The 9-year-old language program has recently been criticized for "infiltrating American ideology into Chinese language teaching" by using materials that sometimes present China in a less than ideal light. Class readings had mentioned the rude behavior of Chinese soccer fans and Chinese drivers' reluctance to yield to pedestrians.
"I was caught totally by surprise," said Professor Chou. "When I got the news, I was just teaching the students to say, 'Politics, study, and probity suck!' but I guess that's off the syllabus now," he did not add.
Charley Glassenberg's Correction Extra
"A minion to satisfy Philip Weiss—and—Judith Shulevitz."—Adam Bonin, in answer to Friday's quiz question.
I am almost certain that my friend Adam Bonin wrote "minyan" and not "minion," although frankly neither one makes a hell of a lot of sense. As printed, it seems vaguely lewd, but perhaps it does the other way as well. The usage would vary as follows:
"We're short a minyan. Someone go get Fischl Lowenstein so that we might have a quorum for Jewish worship."
"We're short a minion. Someone go get Fischl Lowenstein so that we might have a lackey to do our bidding."
"Yes, indeed, I said 'minyan.' Must've been that 'virus' thing to mess it up or something."—Adam Bonin
The blame goes to me, that damn Protestant spell-checker.—Ed.
Andy Aaron's Ecology Extra
Lynn Scarlett, a Bush fan, wrote on yesterday's New York Times op-ed page: "[C]ritics have attacked Mr. Bush's record, too, brandishing air quality statistics which show that Texas ranks worst among states in total tons of air pollution. ... There are two reasons why emissions in Texas are high. First, the state is large ..."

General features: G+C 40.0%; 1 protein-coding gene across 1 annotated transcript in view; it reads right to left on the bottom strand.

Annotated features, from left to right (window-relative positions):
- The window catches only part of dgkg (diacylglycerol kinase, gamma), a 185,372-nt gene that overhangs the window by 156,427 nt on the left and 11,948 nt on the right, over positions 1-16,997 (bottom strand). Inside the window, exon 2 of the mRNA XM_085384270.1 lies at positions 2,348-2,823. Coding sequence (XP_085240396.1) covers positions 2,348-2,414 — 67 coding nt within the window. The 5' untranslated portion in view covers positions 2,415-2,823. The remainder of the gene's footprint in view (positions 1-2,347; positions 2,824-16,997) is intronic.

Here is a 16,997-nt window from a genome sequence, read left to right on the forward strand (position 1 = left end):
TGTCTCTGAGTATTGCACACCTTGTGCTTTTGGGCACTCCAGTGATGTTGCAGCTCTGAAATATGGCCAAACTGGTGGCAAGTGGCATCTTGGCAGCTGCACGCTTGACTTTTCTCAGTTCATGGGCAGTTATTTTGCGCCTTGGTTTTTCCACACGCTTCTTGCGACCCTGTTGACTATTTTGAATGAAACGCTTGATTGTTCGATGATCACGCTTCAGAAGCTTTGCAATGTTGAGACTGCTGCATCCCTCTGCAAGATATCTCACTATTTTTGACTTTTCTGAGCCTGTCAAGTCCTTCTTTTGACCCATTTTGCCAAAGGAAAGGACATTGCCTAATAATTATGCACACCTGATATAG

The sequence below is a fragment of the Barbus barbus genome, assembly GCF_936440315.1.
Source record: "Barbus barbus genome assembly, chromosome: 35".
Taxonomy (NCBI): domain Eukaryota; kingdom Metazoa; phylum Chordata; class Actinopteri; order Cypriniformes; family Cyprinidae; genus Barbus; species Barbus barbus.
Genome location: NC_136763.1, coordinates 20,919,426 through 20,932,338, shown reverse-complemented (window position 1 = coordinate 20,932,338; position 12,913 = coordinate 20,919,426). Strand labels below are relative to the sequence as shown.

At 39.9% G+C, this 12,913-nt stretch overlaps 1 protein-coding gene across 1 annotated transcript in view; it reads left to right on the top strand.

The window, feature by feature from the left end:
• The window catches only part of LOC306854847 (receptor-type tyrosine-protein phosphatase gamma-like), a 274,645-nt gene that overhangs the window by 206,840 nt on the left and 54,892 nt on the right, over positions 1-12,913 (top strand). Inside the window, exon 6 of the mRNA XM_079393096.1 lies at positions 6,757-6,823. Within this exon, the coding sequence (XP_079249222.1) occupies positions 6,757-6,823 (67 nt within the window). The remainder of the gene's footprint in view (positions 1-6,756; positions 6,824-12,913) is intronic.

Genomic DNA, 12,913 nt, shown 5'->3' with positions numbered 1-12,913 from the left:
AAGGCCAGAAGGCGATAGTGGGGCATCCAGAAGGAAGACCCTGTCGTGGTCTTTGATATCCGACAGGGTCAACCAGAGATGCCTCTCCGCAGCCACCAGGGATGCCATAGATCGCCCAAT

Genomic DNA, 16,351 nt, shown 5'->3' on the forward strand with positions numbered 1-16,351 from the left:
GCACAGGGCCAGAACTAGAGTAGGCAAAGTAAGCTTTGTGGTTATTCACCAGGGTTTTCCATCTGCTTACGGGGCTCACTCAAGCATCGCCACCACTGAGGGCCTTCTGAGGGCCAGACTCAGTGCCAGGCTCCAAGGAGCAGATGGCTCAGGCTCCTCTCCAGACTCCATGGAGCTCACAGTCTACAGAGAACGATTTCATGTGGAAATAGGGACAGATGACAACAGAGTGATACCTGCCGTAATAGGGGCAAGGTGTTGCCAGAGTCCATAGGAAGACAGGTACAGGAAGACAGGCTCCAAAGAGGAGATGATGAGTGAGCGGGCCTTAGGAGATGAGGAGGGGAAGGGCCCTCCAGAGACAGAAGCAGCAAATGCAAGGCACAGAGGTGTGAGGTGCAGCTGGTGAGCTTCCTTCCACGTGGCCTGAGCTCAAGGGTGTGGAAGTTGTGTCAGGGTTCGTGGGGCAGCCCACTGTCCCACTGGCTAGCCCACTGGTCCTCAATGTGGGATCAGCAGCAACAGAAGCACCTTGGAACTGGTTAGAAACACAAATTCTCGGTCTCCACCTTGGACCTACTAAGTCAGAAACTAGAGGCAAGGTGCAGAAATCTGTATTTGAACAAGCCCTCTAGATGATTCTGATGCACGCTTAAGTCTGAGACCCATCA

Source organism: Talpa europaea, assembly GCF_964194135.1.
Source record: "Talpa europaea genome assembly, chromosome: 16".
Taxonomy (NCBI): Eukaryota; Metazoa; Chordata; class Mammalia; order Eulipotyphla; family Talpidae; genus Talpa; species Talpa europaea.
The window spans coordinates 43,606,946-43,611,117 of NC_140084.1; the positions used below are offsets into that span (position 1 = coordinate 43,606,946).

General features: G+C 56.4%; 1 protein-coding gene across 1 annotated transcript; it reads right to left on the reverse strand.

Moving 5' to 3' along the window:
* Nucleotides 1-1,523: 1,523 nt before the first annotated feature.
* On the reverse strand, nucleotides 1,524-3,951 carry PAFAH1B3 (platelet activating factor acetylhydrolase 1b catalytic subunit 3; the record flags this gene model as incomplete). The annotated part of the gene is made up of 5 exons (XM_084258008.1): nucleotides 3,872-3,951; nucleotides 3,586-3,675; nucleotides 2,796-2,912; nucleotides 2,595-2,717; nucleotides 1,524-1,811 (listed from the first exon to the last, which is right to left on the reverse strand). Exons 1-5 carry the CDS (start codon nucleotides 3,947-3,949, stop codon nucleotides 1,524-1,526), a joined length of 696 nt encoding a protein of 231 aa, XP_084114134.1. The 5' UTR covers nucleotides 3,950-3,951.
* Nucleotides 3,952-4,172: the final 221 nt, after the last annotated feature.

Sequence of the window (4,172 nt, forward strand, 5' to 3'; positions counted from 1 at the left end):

That's it. I'm moving to Rhode Island.
This intriguing announcement appears right on the envelope of a letter I received Monday, May 8: "A special message from Cardinal O'Connor …" Special, indeed.
There was no postmark. Where do you suppose he mailed it?
Simply Selena Extra
With her bottomless bag of metaphors and her imperviousness to shame, Selena Roberts, who covers the Knicks for the New York Times, has become the top practitioner of whatever it is she practices. If only Rick Bragg were alive to read her. Consider:
"As the leading men flinched under the hovering Heat, Charlie Ward's skin seemed made of steel fibers more than flesh each time he drove fearlessly into the concrete physique of Alonzo Mourning."
And the Heat center's hovering is even more impressive when you consider that he's made of all that heavy concrete.—Ed.
Bowling Ongoing Extra
In our decadent era, technological changes have inflated bowling scores as badly as Harvard report cards. Participants are invited to devise changes to the game that will restore bowling's challenge, for instance:
- Competing bowlers stand at each end of a single lane, simultaneously roll balls toward pins in the middle.
- Body of New York's late Cardinal John O'Connor lies in state in middle of lane. If you hit it, 10-point penalty and you burn in hell for all eternity.
Responses to run Friday.